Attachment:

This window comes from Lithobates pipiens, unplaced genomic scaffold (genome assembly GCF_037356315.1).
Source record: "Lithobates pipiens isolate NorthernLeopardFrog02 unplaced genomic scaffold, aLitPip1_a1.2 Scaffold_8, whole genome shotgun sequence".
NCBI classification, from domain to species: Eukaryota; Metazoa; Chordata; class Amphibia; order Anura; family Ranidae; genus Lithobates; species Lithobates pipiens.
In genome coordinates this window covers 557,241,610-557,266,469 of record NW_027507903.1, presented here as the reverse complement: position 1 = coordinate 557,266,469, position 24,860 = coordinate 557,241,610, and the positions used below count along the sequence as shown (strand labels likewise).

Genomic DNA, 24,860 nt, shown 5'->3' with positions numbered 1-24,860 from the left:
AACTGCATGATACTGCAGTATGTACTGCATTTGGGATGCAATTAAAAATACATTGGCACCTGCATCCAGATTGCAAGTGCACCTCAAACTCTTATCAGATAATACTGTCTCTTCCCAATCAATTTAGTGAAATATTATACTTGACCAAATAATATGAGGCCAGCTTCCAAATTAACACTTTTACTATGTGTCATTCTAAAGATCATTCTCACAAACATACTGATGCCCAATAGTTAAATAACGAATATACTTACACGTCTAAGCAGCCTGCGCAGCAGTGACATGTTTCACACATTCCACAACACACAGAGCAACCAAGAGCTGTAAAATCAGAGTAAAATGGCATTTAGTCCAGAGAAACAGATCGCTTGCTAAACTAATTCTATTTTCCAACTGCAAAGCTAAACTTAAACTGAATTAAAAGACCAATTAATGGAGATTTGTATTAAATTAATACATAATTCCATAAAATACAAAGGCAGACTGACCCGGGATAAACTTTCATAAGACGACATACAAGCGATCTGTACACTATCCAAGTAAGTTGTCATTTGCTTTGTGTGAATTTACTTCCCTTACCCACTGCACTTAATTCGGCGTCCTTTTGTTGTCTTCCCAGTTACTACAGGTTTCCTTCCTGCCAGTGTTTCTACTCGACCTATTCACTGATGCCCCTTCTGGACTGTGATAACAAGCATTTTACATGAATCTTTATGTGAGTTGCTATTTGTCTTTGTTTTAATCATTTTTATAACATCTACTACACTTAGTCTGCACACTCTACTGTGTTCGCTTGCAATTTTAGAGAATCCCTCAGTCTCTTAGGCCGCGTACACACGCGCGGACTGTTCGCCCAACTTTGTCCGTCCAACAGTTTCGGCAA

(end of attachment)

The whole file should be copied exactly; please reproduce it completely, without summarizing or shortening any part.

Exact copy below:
This window comes from Lithobates pipiens, unplaced genomic scaffold (genome assembly GCF_037356315.1).
Source record: "Lithobates pipiens isolate NorthernLeopardFrog02 unplaced genomic scaffold, aLitPip1_a1.2 Scaffold_8, whole genome shotgun sequence".
NCBI classification, from domain to species: Eukaryota; Metazoa; Chordata; class Amphibia; order Anura; family Ranidae; genus Lithobates; species Lithobates pipiens.
In genome coordinates this window covers 557,241,610-557,266,469 of record NW_027507903.1, presented here as the reverse complement: position 1 = coordinate 557,266,469, position 24,860 = coordinate 557,241,610, and the positions used below count along the sequence as shown (strand labels likewise).

Genomic DNA, 24,860 nt, shown 5'->3' with positions numbered 1-24,860 from the left:
AACTGCATGATACTGCAGTATGTACTGCATTTGGGATGCAATTAAAAATACATTGGCACCTGCATCCAGATTGCAAGTGCACCTCAAACTCTTATCAGATAATACTGTCTCTTCCCAATCAATTTAGTGAAATATTATACTTGACCAAATAATATGAGGCCAGCTTCCAAATTAACACTTTTACTATGTGTCATTCTAAAGATCATTCTCACAAACATACTGATGCCCAATAGTTAAATAACGAATATACTTACACGTCTAAGCAGCCTGCGCAGCAGTGACATGTTTCACACATTCCACAACACACAGAGCAACCAAGAGCTGTAAAATCAGAGTAAAATGGCATTTAGTCCAGAGAAACAGATCGCTTGCTAAACTAATTCTATTTTCCAACTGCAAAGCTAAACTTAAACTGAATTAAAAGACCAATTAATGGAGATTTGTATTAAATTAATACATAATTCCATAAAATACAAAGGCAGACTGACCCGGGATAAACTTTCATAAGACGACATACAAGCGATCTGTACACTATCCAAGTAAGTTGTCATTTGCTTTGTGTGAATTTACTTCCCTTACCCACTGCACTTAATTCGGCGTCCTTTTGTTGTCTTCCCAGTTACTACAGGTTTCCTTCCTGCCAGTGTTTCTACTCGACCTATTCACTGATGCCCCTTCTGGACTGTGATAACAAGCATTTTACATGAATCTTTATGTGAGTTGCTATTTGTCTTTGTTTTAATCATTTTTATAACATCTACTACACTTAGTCTGCACACTCTACTGTGTTCGCTTGCAATTTTAGAGAATCCCTCAGTCTCTTAGGCCGCGTACACACGCGCGGACTGTTCGCCCAACTTTGTCCGTCCAACAGTTTCGGCAA